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A bit new at the Repository Pattern. Trying to build a generic repository that will also handle state changes to derived entities. What I've done so far is create a custom attribute to flag the property as one which needs to be upserted.

Attribute:

public class DerivedObjectAttribute : Attribute
{
    public enum EntityType
    {
        REFERENCE,
        OBJECT
    }

    public EntityType DerivedType { get; set; }
}

I define this attribute for any property on which I want to cascade state changes.

Sample Entity:

public class FightingCharacter : BaseEntity 
{
    public Costume costume { get; set; }

    [DerivedObject(DerivedType=DerivedObjectAttribute.EntityType.REFERENCE)]
    public SpecialFinish specialFinish { get; set; }

    [DerivedObject(DerivedType = DerivedObjectAttribute.EntityType.REFERENCE)]
    public List<MoveList> moveList { get; set; }
}

So for this class, the costume property would not need to cascade, but the specialFinish and moveList properties should.

Then in my repository:

public class DataRepository<T> : IRepository<T> where T : BaseEntity {
    private void TryDerivedUpsert(T entity)
    {
        Type type = entity.GetType();
        PropertyInfo[] piList = type.GetProperties();
        foreach (PropertyInfo pi in piList)
        {
            foreach (DerivedObjectAttribute attr in pi.GetCustomAttributes(typeof(DerivedObjectAttribute), false))
            {
                // What to do here?
            }
        }
    }
}

In the innermost loop, I'm able to pinpoint DerivedObjectAttributes without any problem. The question is: how do I obtain the Type and Value of the object, then upsert it? In other words: if property pi is flagged to cascade changes, create a repo cast to the appropriate Entity, and Upsert it. E.G.:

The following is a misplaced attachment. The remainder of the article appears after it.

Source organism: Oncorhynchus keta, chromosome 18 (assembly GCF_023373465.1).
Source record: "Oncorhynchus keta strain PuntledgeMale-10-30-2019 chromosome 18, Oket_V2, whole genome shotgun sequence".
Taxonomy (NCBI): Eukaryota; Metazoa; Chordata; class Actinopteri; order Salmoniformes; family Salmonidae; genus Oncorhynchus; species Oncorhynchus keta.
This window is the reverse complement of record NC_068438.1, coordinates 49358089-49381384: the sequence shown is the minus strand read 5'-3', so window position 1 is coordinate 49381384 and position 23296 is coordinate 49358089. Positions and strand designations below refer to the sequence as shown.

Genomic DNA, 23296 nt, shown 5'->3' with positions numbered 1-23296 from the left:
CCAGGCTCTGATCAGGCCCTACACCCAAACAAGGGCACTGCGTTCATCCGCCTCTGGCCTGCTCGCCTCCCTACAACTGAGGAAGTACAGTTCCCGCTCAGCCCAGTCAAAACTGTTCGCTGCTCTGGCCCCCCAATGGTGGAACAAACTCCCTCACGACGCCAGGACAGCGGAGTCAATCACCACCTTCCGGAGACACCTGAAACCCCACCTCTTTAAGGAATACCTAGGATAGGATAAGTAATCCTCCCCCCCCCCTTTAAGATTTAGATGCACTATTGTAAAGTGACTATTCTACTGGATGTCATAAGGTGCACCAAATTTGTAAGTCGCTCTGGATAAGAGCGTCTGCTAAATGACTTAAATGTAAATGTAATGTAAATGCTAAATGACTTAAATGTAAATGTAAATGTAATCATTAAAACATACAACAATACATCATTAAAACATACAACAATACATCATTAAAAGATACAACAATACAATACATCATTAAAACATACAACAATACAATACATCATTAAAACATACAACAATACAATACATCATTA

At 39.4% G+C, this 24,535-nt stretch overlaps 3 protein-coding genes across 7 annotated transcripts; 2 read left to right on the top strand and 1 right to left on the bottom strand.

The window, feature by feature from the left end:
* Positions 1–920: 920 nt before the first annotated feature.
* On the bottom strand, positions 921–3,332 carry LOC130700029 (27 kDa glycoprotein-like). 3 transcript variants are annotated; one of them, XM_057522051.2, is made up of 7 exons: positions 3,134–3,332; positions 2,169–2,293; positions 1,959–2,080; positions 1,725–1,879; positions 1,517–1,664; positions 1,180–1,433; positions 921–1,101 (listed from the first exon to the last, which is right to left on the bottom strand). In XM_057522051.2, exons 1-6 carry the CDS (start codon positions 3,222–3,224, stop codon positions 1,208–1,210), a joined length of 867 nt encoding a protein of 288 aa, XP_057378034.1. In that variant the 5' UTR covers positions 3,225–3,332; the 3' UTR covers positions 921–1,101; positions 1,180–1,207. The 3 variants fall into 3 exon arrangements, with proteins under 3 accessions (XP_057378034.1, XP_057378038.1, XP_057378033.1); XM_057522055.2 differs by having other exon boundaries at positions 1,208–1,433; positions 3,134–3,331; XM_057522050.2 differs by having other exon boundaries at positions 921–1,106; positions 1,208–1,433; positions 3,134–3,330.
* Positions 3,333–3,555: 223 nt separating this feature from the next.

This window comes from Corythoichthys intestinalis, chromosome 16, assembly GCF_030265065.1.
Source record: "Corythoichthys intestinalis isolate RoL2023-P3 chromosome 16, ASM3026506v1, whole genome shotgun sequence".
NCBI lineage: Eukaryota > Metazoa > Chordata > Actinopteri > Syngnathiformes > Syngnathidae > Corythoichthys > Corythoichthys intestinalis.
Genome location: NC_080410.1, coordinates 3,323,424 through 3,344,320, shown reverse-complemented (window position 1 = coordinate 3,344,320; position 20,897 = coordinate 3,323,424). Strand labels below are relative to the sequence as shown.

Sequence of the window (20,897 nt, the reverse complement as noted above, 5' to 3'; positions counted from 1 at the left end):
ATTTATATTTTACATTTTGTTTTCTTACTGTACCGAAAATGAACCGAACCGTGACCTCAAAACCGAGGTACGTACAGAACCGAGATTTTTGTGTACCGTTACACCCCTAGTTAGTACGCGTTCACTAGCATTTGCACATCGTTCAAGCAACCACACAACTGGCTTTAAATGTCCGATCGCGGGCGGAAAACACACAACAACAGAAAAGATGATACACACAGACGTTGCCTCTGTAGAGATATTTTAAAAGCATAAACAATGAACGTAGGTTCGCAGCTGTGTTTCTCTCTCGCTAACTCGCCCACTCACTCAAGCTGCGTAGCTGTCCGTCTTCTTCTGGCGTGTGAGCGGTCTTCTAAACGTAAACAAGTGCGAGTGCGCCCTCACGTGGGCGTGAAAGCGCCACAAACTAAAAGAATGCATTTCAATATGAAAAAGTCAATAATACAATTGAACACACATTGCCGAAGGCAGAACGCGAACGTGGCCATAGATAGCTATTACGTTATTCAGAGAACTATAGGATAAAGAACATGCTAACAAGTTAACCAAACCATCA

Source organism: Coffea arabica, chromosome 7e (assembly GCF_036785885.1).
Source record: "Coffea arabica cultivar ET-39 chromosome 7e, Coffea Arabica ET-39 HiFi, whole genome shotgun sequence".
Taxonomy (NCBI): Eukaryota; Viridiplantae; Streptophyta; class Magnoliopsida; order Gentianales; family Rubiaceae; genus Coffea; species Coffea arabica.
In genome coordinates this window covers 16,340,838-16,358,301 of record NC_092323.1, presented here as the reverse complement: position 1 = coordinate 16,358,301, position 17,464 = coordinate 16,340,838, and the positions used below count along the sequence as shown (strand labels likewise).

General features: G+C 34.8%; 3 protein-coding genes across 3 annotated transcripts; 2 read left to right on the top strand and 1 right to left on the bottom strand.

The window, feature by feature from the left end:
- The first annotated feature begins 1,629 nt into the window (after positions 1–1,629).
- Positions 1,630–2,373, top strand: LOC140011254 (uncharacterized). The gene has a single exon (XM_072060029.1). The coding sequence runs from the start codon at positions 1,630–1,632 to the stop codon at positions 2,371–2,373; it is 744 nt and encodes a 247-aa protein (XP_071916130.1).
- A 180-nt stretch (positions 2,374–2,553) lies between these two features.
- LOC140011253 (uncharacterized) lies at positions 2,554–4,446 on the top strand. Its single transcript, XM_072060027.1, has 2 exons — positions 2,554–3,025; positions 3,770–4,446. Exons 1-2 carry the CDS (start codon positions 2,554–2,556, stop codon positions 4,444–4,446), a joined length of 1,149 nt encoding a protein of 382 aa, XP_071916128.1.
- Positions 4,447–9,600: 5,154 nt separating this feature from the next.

DataRepository<EntityType> repo = new DataRepository<EntityType> ();
repo.Upsert(property as EntityType);

Does that make sense? Or am I going about generic repo entirely the wrong way? If it does make sense (I'll be surprised), how to do it? (The examples listed here are just examples, BTW. I'm still architecting and have no EF classes at all yet.)

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1 Answer

up vote 0 down vote accepted

You could get the value with pi.GetValue(entity, null), and create the generic repository (Activate.CreateInstance) for the property type (from pi), but you will have to do a lot of reflection.

In this case you should think about dropping the classic generic repository idea (separate repository per type) and use something like an extended DbContext, that can handle all types.

If you have a disconnected scenario (WCF), the main problem will be EF itself, because you have to replicate all changes to nested lists on the server side and manually change the EntityState.

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Thanks for the reply Kos. You're right, far too much reflection to pull this off elegantly. The code got so muddled I just created services for the more complex Entities. (Sorry about the delay in response, BTW) –  kmunky Jul 18 '12 at 15:34
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